Belgium city uses 'speed dating' to support migrants
A "speed dating" buddy programme in the Belgian city of Mechelen has been used to support migrants and curb radicalisation by Islamic State groups, according to its Mayor Bart Somers, a local report said on Sunday.
The buddy programme partners up refugees with Belgian citizens to new arrivals adjust quickly to their new life.
Its pioneer Somers is promoting the project as a model for other cities on how to support migrants and prevent destitution leading to European towns becoming fertile ground for extremist groups to recruit members.
"It’s a beautiful thing," said the mayor to The Times.
"We have hundreds who've done it and it works, it helps to prevent segregation," he added.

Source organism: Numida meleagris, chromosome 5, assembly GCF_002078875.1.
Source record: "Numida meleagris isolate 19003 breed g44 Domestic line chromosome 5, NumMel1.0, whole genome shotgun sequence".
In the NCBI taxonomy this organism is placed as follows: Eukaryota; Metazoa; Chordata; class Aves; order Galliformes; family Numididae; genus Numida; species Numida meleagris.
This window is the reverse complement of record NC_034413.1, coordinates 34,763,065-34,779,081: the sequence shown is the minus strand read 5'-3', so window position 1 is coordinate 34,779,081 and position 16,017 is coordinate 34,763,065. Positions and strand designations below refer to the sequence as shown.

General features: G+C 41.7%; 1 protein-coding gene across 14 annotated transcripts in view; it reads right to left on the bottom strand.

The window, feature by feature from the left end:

Candidates are asked to fill out a questionnaire and then a "matchmaker" pairs up people based on the activities they want to do or help they can offer.
"It's just like speed dating," said Somer. "The newcomers see three of four people and say, 'I like person A, but B and C I didn’t click with'."
In the past, buddies have helped migrants find jobs and get Covid-19 vaccines, as well as accompanying them on trips to other European cities.
Mechelen is one of Belgium’s most diverse cities, with around 132 different nationalities and 30 percent of citizens from a migrant background.
Few if any young immigrants left Mechelen to join Islamic State groups in Syria and Iraq in 2013 and 2014, according to The Times.
"That has attracted a lot of attention," said Somers.
The Flemish government approved a new policy on immigration last year that involves migrants being sponsored by a Flemish "buddy" after their arrival.
The policy will take effect in January 2022. Around 10,000 buddies are needed on the expanded programme.
Belgium hosts over 60,000 refugees and more than 26,000 asylum seekers, the majority of which are Syrian, Palestinian and Afghans.